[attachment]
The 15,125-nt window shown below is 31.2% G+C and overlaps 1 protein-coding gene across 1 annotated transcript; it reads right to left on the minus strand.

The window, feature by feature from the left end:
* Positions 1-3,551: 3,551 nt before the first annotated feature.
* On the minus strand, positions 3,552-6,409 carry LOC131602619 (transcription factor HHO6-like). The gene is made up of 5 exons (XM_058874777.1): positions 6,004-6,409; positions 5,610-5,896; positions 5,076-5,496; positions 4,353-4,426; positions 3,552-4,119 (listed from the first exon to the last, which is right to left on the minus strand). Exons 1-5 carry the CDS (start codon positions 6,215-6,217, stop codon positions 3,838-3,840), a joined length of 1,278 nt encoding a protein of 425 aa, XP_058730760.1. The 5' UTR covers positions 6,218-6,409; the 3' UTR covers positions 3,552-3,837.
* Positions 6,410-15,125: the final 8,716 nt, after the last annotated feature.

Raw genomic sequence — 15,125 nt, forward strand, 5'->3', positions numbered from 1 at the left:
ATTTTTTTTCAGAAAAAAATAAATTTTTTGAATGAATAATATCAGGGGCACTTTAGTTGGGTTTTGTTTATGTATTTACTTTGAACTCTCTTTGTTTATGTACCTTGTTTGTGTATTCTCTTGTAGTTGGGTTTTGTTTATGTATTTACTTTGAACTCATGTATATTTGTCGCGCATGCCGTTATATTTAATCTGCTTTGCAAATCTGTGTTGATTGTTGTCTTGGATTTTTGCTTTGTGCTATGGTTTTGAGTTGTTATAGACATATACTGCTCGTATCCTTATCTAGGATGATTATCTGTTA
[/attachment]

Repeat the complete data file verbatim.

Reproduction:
The 15,125-nt window shown below is 31.2% G+C and overlaps 1 protein-coding gene across 1 annotated transcript; it reads right to left on the minus strand.

The window, feature by feature from the left end:
* Positions 1-3,551: 3,551 nt before the first annotated feature.
* On the minus strand, positions 3,552-6,409 carry LOC131602619 (transcription factor HHO6-like). The gene is made up of 5 exons (XM_058874777.1): positions 6,004-6,409; positions 5,610-5,896; positions 5,076-5,496; positions 4,353-4,426; positions 3,552-4,119 (listed from the first exon to the last, which is right to left on the minus strand). Exons 1-5 carry the CDS (start codon positions 6,215-6,217, stop codon positions 3,838-3,840), a joined length of 1,278 nt encoding a protein of 425 aa, XP_058730760.1. The 5' UTR covers positions 6,218-6,409; the 3' UTR covers positions 3,552-3,837.
* Positions 6,410-15,125: the final 8,716 nt, after the last annotated feature.

Raw genomic sequence — 15,125 nt, forward strand, 5'->3', positions numbered from 1 at the left:
ATTTTTTTTCAGAAAAAAATAAATTTTTTGAATGAATAATATCAGGGGCACTTTAGTTGGGTTTTGTTTATGTATTTACTTTGAACTCTCTTTGTTTATGTACCTTGTTTGTGTATTCTCTTGTAGTTGGGTTTTGTTTATGTATTTACTTTGAACTCATGTATATTTGTCGCGCATGCCGTTATATTTAATCTGCTTTGCAAATCTGTGTTGATTGTTGTCTTGGATTTTTGCTTTGTGCTATGGTTTTGAGTTGTTATAGACATATACTGCTCGTATCCTTATCTAGGATGATTATCTGTTA